It was nighttime, and a great battle was soon to be fought at Gaugamela, in the dusty plains and rolling hills of modern-day northern Iraq. The fight would begin the next day, October 1, 331 B.C., and would pit the Macedonian army of King Alexander III, who is better known to history as Alexander the Great, against a mighty host assembled by Great King Darius III of the Persian Achaemenid Empire. The night before a battle, soldiers are often alone in their own thoughts, wondering if this is the last evening of their lives. The Macedonians, who themselves were seasoned soldiers, knew they were facing an enemy that heavily outnumbered them. The odds were enough to give the most experienced veteran pause.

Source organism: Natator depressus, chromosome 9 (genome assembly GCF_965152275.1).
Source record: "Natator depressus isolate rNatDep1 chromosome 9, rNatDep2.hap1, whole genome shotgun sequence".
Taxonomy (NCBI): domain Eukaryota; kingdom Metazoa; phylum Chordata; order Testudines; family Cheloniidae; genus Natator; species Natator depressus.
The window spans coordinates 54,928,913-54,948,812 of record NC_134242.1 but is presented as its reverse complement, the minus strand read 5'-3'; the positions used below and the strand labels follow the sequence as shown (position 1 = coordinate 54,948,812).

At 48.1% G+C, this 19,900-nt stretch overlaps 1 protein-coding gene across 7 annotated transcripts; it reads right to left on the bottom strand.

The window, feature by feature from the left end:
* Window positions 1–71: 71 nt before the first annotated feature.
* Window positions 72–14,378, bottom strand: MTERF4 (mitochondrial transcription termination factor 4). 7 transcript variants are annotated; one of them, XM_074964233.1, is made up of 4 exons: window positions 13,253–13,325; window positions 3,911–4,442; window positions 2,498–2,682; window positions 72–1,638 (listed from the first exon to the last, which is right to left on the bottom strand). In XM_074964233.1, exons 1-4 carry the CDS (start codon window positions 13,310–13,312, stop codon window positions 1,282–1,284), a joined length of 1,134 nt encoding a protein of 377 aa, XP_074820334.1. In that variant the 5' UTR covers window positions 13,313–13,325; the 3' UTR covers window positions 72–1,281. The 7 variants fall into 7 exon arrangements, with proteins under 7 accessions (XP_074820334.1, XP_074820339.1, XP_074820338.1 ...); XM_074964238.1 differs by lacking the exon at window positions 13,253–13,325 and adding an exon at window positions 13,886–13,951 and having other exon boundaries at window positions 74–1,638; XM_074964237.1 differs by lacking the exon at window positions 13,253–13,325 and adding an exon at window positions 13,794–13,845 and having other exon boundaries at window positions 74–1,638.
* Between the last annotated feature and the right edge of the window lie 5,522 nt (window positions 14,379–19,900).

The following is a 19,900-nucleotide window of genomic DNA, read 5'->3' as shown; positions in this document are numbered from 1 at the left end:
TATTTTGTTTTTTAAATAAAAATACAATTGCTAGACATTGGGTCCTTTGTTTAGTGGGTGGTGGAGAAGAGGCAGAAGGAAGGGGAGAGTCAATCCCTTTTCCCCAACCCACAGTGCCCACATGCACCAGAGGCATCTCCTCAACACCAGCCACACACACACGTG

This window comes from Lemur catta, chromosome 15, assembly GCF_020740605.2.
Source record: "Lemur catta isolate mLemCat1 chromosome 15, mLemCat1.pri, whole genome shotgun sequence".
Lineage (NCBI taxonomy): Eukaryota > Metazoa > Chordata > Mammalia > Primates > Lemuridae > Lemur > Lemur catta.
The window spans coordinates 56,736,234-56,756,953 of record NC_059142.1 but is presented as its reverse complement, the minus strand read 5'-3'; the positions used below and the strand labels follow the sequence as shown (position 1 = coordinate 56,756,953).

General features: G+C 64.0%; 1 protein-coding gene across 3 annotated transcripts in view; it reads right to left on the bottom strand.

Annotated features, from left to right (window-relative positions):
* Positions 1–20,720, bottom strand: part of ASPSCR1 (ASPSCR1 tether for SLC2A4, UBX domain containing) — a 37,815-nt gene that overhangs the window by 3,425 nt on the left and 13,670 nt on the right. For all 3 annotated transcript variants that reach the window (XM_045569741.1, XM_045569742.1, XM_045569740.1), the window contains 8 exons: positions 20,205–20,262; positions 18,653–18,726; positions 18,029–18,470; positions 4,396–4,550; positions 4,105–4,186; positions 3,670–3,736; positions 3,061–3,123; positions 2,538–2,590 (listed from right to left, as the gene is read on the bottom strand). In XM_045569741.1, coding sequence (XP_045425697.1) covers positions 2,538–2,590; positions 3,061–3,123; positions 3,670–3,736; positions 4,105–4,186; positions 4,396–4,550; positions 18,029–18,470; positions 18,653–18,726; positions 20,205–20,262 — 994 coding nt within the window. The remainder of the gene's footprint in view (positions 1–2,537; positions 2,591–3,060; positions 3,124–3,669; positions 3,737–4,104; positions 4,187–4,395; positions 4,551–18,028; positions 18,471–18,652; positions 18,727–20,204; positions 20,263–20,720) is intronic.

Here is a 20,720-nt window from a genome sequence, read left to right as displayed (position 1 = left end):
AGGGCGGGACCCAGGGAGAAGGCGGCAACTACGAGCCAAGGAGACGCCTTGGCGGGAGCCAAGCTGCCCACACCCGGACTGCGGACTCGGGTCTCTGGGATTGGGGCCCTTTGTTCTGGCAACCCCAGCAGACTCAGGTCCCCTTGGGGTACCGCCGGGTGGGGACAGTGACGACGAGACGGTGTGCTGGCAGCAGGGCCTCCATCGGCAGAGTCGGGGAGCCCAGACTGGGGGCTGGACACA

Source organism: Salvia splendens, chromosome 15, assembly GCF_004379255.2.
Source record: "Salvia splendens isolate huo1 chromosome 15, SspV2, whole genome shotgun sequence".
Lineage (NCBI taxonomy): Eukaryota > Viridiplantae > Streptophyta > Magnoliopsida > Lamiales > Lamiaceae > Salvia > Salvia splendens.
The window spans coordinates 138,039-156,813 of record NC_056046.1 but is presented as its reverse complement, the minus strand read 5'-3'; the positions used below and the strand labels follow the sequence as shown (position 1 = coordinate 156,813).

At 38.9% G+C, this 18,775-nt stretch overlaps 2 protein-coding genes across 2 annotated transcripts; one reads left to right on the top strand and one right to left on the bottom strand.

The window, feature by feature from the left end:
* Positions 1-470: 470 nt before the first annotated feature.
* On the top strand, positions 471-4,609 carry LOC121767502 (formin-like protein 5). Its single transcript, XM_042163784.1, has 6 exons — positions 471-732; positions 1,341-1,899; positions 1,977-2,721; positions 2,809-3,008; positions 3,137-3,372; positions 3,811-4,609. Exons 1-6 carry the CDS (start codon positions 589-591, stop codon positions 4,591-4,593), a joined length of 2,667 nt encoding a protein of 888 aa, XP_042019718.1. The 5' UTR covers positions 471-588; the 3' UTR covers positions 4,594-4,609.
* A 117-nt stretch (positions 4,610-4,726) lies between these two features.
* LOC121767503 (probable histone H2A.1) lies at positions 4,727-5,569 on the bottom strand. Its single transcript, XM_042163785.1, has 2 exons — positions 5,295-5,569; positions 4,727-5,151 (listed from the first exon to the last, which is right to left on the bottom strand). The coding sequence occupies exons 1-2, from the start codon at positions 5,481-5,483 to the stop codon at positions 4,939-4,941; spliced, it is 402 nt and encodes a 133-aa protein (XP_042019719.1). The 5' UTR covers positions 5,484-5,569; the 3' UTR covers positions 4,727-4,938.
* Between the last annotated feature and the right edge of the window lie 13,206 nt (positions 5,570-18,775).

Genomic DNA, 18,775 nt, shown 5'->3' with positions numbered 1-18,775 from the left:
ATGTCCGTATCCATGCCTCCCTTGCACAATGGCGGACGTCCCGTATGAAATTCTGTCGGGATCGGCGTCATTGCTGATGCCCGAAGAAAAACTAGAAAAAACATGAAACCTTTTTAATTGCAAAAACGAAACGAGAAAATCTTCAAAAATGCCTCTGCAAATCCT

The Macedonians were bivouacked on a series of low hills, about four miles from the main Persian camp, and some of these hills shielded Alexander’s troops from enemy sight. Possessing the high ground, the Macedonians could easily see the Persian camp, a sight that could chill the blood from the sheer spectacle. Thousands upon thousands of campfires spread over the plain: tiny pinpricks of light that seemed to match the twinkling canopy of stars that dotted the sky above.
That sight was awesome enough, but the Macedonians heard a “tumultuous sound of voices arose from [the Persian] camp as if from a vast ocean,” wrote the Greek historian Plutarch. And a vast ocean it was, a sea of humanity that seemed impossible to defeat. Parmenio, one of Alexander’s senior commanders, was impressed enough to go directly to Alexander’s pavilion for an interview.